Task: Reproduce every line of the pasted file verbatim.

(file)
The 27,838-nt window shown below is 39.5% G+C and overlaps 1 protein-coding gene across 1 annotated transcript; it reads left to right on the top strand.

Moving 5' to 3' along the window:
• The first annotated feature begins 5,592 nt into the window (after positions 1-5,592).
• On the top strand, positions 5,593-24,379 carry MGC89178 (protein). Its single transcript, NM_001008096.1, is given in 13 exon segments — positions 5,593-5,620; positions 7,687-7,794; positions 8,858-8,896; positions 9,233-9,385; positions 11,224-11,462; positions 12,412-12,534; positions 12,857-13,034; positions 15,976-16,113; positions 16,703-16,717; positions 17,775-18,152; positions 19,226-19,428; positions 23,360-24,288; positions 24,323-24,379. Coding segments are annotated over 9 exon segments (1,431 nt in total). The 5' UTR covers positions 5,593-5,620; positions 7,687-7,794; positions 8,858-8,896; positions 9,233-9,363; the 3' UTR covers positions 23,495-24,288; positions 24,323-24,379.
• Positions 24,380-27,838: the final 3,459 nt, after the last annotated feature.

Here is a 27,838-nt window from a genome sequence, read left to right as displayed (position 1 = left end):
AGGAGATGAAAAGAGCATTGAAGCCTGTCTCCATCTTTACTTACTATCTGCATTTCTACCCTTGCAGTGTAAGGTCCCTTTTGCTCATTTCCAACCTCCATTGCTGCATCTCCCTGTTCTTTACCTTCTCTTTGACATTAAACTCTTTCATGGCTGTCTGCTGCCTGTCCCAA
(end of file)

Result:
The 27,838-nt window shown below is 39.5% G+C and overlaps 1 protein-coding gene across 1 annotated transcript; it reads left to right on the top strand.

Moving 5' to 3' along the window:
• The first annotated feature begins 5,592 nt into the window (after positions 1-5,592).
• On the top strand, positions 5,593-24,379 carry MGC89178 (protein). Its single transcript, NM_001008096.1, is given in 13 exon segments — positions 5,593-5,620; positions 7,687-7,794; positions 8,858-8,896; positions 9,233-9,385; positions 11,224-11,462; positions 12,412-12,534; positions 12,857-13,034; positions 15,976-16,113; positions 16,703-16,717; positions 17,775-18,152; positions 19,226-19,428; positions 23,360-24,288; positions 24,323-24,379. Coding segments are annotated over 9 exon segments (1,431 nt in total). The 5' UTR covers positions 5,593-5,620; positions 7,687-7,794; positions 8,858-8,896; positions 9,233-9,363; the 3' UTR covers positions 23,495-24,288; positions 24,323-24,379.
• Positions 24,380-27,838: the final 3,459 nt, after the last annotated feature.

Here is a 27,838-nt window from a genome sequence, read left to right as displayed (position 1 = left end):
AGGAGATGAAAAGAGCATTGAAGCCTGTCTCCATCTTTACTTACTATCTGCATTTCTACCCTTGCAGTGTAAGGTCCCTTTTGCTCATTTCCAACCTCCATTGCTGCATCTCCCTGTTCTTTACCTTCTCTTTGACATTAAACTCTTTCATGGCTGTCTGCTGCCTGTCCCAA